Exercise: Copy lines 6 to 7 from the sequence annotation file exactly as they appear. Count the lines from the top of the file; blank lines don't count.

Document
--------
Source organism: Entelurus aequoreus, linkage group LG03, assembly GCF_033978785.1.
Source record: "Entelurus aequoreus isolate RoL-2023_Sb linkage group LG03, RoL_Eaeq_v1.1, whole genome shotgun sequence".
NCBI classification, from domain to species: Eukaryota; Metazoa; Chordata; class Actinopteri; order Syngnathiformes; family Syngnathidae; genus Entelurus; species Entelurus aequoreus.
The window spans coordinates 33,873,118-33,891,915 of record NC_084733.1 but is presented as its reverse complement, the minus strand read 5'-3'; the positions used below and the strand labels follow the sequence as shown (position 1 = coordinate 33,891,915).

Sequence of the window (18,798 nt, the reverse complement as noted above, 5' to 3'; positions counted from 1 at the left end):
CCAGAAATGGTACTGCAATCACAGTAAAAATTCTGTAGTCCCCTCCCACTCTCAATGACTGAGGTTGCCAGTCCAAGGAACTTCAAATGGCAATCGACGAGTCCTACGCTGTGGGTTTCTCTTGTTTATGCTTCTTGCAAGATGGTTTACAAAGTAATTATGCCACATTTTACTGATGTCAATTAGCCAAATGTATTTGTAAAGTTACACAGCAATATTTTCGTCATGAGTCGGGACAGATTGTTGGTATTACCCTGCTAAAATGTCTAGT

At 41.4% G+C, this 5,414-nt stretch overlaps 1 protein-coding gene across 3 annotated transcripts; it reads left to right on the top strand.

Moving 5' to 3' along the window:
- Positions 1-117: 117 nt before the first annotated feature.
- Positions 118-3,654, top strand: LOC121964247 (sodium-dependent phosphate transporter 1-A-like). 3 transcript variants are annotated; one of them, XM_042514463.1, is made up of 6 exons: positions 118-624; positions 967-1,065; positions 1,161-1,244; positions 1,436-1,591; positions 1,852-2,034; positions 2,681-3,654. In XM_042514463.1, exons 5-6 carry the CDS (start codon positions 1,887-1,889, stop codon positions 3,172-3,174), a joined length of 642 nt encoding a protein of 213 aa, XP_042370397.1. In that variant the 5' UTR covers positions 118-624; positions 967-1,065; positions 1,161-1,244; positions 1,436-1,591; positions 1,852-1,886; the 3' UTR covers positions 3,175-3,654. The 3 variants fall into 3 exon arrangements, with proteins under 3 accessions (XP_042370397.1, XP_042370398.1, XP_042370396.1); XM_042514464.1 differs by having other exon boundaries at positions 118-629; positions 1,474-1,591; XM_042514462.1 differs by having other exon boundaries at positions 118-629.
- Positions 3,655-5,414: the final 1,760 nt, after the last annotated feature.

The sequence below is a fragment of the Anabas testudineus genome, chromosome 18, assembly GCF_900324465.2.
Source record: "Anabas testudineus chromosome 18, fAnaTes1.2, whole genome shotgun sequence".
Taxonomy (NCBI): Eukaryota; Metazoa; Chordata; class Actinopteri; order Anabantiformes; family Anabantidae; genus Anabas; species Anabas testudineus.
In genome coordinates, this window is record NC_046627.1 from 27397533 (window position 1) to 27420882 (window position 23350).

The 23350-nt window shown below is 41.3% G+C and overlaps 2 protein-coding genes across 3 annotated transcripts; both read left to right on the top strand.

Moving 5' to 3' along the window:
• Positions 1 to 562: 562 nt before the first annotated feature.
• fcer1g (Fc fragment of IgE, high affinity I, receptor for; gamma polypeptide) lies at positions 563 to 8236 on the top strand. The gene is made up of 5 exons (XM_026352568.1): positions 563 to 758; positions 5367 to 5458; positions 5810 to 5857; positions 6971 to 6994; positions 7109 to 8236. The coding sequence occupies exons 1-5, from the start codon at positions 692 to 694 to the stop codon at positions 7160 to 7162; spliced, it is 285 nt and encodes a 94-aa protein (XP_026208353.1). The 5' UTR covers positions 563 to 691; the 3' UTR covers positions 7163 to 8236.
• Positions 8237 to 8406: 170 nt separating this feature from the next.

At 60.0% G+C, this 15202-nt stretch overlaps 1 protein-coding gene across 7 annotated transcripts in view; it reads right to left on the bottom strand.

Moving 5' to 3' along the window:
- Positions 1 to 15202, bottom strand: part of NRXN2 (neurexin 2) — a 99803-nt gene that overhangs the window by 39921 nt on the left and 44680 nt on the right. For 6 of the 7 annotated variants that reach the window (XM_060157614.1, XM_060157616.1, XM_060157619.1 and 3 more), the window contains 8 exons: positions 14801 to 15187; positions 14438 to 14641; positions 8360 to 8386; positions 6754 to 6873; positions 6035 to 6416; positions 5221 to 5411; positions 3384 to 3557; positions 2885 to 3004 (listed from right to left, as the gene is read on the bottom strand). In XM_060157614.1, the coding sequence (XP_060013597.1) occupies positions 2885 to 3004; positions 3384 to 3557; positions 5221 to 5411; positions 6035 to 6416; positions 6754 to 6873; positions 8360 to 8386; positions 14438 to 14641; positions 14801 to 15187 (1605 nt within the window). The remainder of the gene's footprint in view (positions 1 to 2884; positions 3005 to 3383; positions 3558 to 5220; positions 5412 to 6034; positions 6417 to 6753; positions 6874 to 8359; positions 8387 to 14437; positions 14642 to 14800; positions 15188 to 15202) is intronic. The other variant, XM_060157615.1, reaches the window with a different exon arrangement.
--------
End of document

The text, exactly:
CCAGAAATGGTACTGCAATCACAGTAAAAATTCTGTAGTCCCCTCCCACTCTCAATGACTGAGGTTGCCAGTCCAAGGAACTTCAAATGGCAATCGACGAGTCCTACGCTGTGGGTTTCTCTTGTTTATGCTTCTTGCAAGATGGTTTACAAAGTAATTATGCCACATTTTACTGATGTCAATTAGCCAAATGTATTTGTAAAGTTACACAGCAATATTTTCGTCATGAGTCGGGACAGATTGTTGGTATTACCCTGCTAAAATGTCTAGT

At 41.4% G+C, this 5,414-nt stretch overlaps 1 protein-coding gene across 3 annotated transcripts; it reads left to right on the top strand.